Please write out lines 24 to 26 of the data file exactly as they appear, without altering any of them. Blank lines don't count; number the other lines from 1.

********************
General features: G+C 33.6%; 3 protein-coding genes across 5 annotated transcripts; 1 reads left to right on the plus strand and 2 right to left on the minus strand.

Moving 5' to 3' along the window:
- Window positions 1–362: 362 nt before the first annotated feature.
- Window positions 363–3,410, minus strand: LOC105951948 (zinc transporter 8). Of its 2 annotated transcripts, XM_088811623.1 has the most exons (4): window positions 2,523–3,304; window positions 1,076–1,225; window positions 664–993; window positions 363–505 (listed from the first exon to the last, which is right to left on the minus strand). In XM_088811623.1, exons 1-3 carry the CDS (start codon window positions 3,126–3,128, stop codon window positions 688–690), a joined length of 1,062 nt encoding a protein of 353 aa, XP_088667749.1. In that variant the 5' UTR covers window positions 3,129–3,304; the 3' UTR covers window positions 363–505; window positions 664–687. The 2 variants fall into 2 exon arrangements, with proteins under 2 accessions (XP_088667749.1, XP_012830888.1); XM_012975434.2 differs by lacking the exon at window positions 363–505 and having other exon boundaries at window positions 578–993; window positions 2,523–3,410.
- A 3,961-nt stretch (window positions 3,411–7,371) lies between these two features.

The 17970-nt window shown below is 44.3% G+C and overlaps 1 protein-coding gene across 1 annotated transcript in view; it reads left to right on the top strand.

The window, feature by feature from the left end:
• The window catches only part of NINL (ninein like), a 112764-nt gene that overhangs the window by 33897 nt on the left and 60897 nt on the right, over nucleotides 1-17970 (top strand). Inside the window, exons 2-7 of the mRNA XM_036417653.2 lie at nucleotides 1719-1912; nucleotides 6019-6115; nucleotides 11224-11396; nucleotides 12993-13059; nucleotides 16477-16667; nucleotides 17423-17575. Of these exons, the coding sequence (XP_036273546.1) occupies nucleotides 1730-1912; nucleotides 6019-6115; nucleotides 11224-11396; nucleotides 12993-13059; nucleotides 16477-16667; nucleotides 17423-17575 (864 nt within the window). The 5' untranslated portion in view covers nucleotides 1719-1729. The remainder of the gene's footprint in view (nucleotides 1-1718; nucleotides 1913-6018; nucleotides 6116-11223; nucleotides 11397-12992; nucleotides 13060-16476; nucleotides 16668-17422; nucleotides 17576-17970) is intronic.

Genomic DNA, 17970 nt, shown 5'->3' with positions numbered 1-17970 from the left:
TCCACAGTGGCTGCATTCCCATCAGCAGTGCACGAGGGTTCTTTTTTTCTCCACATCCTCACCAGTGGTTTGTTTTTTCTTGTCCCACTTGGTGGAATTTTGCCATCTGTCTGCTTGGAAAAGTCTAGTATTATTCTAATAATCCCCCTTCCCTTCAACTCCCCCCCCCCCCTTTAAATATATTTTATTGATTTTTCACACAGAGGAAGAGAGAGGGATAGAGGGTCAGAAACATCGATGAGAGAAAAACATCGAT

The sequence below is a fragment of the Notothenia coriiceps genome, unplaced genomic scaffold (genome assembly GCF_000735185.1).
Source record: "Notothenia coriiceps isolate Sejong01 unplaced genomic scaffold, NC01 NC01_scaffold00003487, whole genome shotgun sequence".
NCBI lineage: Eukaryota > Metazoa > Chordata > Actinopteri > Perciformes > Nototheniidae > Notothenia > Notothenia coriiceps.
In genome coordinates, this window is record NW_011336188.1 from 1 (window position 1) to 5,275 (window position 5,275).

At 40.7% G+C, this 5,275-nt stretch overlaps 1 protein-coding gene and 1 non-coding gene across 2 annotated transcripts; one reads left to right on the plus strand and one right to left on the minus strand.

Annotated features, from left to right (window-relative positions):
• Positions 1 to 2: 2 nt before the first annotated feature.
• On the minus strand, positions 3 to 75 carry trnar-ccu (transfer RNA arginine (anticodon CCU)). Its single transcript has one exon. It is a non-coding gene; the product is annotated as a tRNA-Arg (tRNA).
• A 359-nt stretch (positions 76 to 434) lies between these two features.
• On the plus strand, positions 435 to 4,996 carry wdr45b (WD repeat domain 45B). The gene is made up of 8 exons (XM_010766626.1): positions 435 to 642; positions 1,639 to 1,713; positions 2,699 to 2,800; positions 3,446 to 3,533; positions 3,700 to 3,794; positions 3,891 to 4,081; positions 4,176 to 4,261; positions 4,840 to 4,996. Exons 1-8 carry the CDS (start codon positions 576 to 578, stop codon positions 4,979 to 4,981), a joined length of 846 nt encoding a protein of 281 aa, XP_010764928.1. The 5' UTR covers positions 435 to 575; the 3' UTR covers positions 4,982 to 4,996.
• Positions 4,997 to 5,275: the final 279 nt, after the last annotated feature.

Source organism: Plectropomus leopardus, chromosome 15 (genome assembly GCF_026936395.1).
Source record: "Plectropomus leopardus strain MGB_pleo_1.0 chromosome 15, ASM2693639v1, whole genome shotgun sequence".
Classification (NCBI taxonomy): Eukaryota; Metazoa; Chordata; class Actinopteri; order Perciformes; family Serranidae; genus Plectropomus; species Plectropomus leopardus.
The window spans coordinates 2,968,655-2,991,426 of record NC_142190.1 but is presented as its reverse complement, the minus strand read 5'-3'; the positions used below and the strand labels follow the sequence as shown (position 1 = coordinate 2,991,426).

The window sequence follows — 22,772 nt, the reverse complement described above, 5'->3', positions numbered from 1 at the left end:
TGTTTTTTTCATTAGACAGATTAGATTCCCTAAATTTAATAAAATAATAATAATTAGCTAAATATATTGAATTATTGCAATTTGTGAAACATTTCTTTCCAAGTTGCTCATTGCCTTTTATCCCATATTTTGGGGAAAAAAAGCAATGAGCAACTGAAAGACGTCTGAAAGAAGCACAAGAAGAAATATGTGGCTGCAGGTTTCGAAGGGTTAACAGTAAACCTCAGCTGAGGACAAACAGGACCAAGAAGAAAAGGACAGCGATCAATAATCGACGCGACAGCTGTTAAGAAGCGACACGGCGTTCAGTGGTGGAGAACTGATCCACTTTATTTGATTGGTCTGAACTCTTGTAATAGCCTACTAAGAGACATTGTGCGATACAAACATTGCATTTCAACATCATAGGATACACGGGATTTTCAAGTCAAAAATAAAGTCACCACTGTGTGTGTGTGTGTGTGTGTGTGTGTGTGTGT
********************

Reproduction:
Classification (NCBI taxonomy): Eukaryota; Metazoa; Chordata; class Actinopteri; order Perciformes; family Serranidae; genus Plectropomus; species Plectropomus leopardus.
The window spans coordinates 2,968,655-2,991,426 of record NC_142190.1 but is presented as its reverse complement, the minus strand read 5'-3'; the positions used below and the strand labels follow the sequence as shown (position 1 = coordinate 2,991,426).

The window sequence follows — 22,772 nt, the reverse complement described above, 5'->3', positions numbered from 1 at the left end: